• Sir, I appreciate your quick comments and very valued points.I am thankful for having responded to the good practice. The data which we have projected in the document is from the on farm trail. We also have the data from the Front Line Demonstrations conducted. The trend what we have understood from the farmers is that the projected yield has been achieved by most of the farmers with which we are in contact. On an average the yield is between 280-312 q/ha compared to 320 q/ha through the trail. We derived to include this crop in the district is only by seeing that there is a demand specifically the market of Bhubaneswar city for the farmers of the district. On an average if you take 1 km distance in Bhubaneswar city you can find profusely two to three small fast food shops providing noodles, chowmin and other food products for which capsicum is one of the ingredient widely used. Traditional extension methods- all the extension methods have been used that are traditional as the works for scaling up needs in a convergence mode with ATMA and line department. The methods that we use is based on the funds provided to organise and use traditional extension methods as per guidelines. The missing link may be the recent development in using the social media however, we are working on Kisan Mobile advisory services to the registered capsicum farmers. We have also taken special steps to form a Farmers Producer Company to further support for better price for the adopters which is in process. Along with that some more additional features are that we are introducing maize along with capsicum as an intercrop. Sensitivity of introducing a new crop we have the experience of Kerala when there was a boon for Vanilla and fall down from the homesteads. Personally I have worked on Vanilla in Kerala during the crop bloom in a KVK and the consequences of new crop establishment have to be kept in mind.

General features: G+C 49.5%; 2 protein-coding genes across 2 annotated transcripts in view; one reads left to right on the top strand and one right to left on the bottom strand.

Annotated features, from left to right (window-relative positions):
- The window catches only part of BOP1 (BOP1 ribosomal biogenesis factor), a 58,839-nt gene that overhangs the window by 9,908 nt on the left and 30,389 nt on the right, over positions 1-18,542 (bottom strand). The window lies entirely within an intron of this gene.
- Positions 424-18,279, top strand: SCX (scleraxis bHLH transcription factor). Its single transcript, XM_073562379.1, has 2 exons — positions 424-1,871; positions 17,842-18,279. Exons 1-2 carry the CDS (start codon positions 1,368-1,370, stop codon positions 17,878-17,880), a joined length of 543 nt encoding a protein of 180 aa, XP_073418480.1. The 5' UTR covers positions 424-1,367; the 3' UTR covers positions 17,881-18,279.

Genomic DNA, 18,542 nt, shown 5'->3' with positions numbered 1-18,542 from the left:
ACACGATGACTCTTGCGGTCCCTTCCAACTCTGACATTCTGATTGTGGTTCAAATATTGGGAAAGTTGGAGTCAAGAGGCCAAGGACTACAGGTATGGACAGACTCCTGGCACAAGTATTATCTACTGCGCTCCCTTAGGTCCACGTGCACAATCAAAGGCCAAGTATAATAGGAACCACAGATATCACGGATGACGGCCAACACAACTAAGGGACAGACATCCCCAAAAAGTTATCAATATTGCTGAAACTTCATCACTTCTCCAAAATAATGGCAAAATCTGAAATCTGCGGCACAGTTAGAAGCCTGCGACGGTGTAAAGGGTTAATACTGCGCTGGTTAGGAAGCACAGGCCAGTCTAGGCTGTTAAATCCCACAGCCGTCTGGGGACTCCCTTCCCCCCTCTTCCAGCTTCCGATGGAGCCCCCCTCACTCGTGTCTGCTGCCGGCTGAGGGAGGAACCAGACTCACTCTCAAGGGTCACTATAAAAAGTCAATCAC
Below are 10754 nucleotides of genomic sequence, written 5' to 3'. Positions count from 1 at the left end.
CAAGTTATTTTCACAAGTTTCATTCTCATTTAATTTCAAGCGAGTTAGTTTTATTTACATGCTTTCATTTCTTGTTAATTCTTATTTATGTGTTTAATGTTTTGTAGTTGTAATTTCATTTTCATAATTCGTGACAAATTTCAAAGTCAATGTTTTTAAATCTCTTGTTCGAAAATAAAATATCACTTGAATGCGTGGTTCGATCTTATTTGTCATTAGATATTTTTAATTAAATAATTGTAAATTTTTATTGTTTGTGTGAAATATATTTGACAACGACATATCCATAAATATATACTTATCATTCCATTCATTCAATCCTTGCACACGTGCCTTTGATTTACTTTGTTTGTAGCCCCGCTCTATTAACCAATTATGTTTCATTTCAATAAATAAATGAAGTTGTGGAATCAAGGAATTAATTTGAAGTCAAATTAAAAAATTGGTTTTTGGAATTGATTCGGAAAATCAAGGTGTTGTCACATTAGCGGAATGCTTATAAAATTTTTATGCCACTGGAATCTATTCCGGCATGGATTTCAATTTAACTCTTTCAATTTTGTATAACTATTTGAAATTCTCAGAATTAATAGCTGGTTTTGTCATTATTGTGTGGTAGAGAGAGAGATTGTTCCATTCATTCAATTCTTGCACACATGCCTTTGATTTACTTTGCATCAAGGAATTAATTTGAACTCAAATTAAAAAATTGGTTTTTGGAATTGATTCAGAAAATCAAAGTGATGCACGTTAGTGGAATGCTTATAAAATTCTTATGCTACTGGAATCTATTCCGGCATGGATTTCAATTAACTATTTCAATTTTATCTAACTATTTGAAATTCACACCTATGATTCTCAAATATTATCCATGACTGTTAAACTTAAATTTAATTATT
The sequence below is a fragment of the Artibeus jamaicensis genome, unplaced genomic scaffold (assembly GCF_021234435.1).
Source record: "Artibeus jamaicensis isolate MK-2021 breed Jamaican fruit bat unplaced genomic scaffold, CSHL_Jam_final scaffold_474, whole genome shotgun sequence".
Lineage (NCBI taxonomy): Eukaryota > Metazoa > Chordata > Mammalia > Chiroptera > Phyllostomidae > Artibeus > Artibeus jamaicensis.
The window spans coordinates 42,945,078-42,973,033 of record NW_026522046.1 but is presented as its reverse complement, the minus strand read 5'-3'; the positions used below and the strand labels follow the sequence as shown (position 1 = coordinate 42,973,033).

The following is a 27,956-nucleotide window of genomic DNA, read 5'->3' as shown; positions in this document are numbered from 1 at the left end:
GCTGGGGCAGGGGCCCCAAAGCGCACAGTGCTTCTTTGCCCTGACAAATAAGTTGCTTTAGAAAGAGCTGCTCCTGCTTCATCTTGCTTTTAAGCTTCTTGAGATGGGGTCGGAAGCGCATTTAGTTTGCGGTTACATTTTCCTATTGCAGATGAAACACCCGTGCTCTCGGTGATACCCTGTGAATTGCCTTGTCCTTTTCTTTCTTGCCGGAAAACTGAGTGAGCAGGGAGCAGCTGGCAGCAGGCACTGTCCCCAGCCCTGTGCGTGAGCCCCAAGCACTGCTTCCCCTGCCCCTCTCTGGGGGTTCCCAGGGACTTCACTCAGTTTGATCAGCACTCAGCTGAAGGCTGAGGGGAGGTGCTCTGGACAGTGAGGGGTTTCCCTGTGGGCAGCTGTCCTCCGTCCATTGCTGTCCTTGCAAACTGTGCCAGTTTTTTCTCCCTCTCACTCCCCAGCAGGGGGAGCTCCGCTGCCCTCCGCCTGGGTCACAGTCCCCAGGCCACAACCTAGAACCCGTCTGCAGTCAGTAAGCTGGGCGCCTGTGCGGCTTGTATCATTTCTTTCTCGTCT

• Thanks. It is a very convincing success story with judicious selection/magical combination of proven technology, extension method and partnership for promotion. The team lead by Ananth cannot end with anything other than Superb Success. Maidas Touch! Congratulations! Best regards.

  • Thanks for circulating this article – I read it with interest since it was mentioned that different / new extension approaches were tried for introduction of Capsicum cultivation in Khordha district of Odisha. While the trial results are very encouraging I somehow miss New or Innovative element in the approch – I find that conventional approaches are tried – unless I missed it. However, credit is due for trying combination of approaches. It would be interesting to know average production of Capsicum achieved by the 550 farmers who adopted cultivation of this vegetable (recording yilds with sampled farmers) – figures from trials can sometimes be misleading. A crucial factor not mentioned / discussed in the report is steps taken to make Capsicum cultivation sustainable. KVK or any other organisation introducing new crop or variety can support up a certain period – community mobilisation is essential to sustain benefit.